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Global Women’s Entrepreneurship Research

Global Women’s Entrepreneurship Research

Diverse Settings, Questions and Approaches

Edited by Karen D. Hughes and Jennifer E. Jennings

Global Women’s Entrepreneurship Research responds to recent calls from academic researchers and policy analysts alike to pay greater attention to the diversity and heterogeneity among women entrepreneurs. Drawing together studies by 26 researchers affiliated with the DIANA International Research Network, this collection contributes to a richer and more robust understanding of the field.

Chapter 12: Conceptualizing ‘Woman’ as an Entrepreneurial Advantage: A Reflexive Approach

Albert James

Subjects: business and management, diversity and management, entrepreneurship, gender and management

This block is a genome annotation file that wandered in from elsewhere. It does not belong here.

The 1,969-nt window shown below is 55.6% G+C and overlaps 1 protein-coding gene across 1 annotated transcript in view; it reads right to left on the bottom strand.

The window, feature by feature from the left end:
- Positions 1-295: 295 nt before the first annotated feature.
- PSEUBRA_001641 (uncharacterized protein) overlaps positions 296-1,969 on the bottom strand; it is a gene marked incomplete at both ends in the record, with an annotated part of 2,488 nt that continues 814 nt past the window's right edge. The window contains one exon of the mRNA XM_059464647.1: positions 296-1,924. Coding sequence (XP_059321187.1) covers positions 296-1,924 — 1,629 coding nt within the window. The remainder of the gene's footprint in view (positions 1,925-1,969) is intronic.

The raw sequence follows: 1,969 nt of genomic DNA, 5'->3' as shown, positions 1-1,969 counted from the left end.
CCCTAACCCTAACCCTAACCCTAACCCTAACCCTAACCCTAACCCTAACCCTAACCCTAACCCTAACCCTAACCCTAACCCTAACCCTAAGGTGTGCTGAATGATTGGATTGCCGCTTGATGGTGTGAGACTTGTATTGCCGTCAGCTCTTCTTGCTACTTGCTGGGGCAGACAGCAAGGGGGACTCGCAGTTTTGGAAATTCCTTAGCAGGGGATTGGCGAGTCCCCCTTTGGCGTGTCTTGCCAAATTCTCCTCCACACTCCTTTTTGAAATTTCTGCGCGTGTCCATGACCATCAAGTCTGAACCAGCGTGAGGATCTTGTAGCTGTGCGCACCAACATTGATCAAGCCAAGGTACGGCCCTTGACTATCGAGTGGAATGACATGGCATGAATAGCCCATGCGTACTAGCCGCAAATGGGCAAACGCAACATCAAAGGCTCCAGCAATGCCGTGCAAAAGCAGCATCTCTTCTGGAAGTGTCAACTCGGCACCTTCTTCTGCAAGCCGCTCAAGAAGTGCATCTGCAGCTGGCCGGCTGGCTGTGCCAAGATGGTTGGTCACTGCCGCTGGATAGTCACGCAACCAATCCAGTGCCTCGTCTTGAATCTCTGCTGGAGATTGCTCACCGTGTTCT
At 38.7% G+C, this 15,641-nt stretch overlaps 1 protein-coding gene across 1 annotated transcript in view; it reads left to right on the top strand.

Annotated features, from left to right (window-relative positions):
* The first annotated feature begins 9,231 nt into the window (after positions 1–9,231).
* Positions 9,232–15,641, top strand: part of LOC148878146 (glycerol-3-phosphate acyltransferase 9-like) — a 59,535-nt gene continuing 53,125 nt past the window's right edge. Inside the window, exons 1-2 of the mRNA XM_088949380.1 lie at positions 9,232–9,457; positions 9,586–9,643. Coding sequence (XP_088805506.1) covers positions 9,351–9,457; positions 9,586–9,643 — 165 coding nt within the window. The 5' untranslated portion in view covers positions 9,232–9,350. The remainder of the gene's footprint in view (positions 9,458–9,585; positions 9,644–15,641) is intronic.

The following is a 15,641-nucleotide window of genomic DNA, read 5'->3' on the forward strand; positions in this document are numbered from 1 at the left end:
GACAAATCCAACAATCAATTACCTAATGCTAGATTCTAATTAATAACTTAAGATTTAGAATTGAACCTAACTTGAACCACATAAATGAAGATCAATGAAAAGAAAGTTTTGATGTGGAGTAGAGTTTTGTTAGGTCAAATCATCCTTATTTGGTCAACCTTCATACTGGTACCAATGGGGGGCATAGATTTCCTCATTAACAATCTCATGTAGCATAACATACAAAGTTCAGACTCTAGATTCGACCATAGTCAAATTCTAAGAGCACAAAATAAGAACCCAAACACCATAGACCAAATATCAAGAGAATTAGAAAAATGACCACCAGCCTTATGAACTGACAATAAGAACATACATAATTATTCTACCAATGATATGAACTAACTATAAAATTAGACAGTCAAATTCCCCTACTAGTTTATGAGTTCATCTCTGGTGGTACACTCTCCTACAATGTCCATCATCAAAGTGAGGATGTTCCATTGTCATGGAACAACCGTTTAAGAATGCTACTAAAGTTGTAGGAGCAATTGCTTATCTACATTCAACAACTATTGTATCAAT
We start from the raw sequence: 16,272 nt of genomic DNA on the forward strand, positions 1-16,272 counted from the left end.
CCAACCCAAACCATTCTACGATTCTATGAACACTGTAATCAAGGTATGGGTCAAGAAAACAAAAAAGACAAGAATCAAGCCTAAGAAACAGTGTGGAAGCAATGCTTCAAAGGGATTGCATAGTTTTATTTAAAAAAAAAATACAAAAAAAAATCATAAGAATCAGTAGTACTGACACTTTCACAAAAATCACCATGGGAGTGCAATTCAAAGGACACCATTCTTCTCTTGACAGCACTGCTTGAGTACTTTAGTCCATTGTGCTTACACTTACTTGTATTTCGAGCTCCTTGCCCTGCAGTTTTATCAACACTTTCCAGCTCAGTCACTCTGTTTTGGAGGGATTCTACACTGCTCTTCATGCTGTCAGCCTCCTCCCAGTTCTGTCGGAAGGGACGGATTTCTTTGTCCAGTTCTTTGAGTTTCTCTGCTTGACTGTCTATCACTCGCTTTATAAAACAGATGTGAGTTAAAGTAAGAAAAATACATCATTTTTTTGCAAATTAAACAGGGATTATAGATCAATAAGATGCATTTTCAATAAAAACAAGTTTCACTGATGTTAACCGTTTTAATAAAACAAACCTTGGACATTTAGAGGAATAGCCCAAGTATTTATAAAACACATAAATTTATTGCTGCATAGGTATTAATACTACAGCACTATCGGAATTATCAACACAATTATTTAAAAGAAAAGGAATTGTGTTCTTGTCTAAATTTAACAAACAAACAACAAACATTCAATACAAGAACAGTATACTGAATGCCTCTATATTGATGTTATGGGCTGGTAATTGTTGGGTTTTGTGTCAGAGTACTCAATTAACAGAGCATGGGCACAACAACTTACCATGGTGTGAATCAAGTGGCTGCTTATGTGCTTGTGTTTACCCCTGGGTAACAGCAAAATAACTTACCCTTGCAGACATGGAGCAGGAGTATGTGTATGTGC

Albert James INTRODUCTION Scholarly work in social inquiry has a long tradition of approaching  phenomenon through the lens of problems (Hammersley and Atkinson, 2007; Harding, 1987). Business scholars have often followed this same approach. Most entrepreneurship and organizational research follows the approach of observing the world, noting problems or issues, and trying to come up with explanations for those problems. This is the approach that has also been applied in much of the ongoing women’s entrepreneurship research. An introduction into women’s entrepreneurship literature inevitably involves a baptism into the reality of the many problems, challenges and different experiences that women entrepreneurs face. It is a literature in which women entrepreneurs are often ‘portrayed as something weaker and in need of special assistance’ (Ahl, 2002: 53). Much of the women’s entrepreneurial literature focuses on the comparative differences between women-led and men-led businesses (for example, Boden and Nucci, 2000; Carter et al., 1997; Chrisman et al., 1990; Cliff et al., 2005; Fasci and Valdez, 1998; Gupta et al., 2009; Marlow and Patton, 2005; Watson and Robinson, 2003). In this work, a problem-based focus emphasizes the nature, causes and consequences of why women-led businesses do comparatively worse than men-led businesses. In this chapter I propose that the result of this focus is that there is a significant body of knowledge about the problems of women entrepreneurs, but little understanding of successful women entrepreneurs. 226 M2818 - HUGHES 9780849804622 PRINT.indd 226 13/12/2011 16:59 Conceptualizing ‘woman’ as an entrepreneurial advantage 227 WOMEN’S ENTREPRENEURSHIP RESEARCH:...

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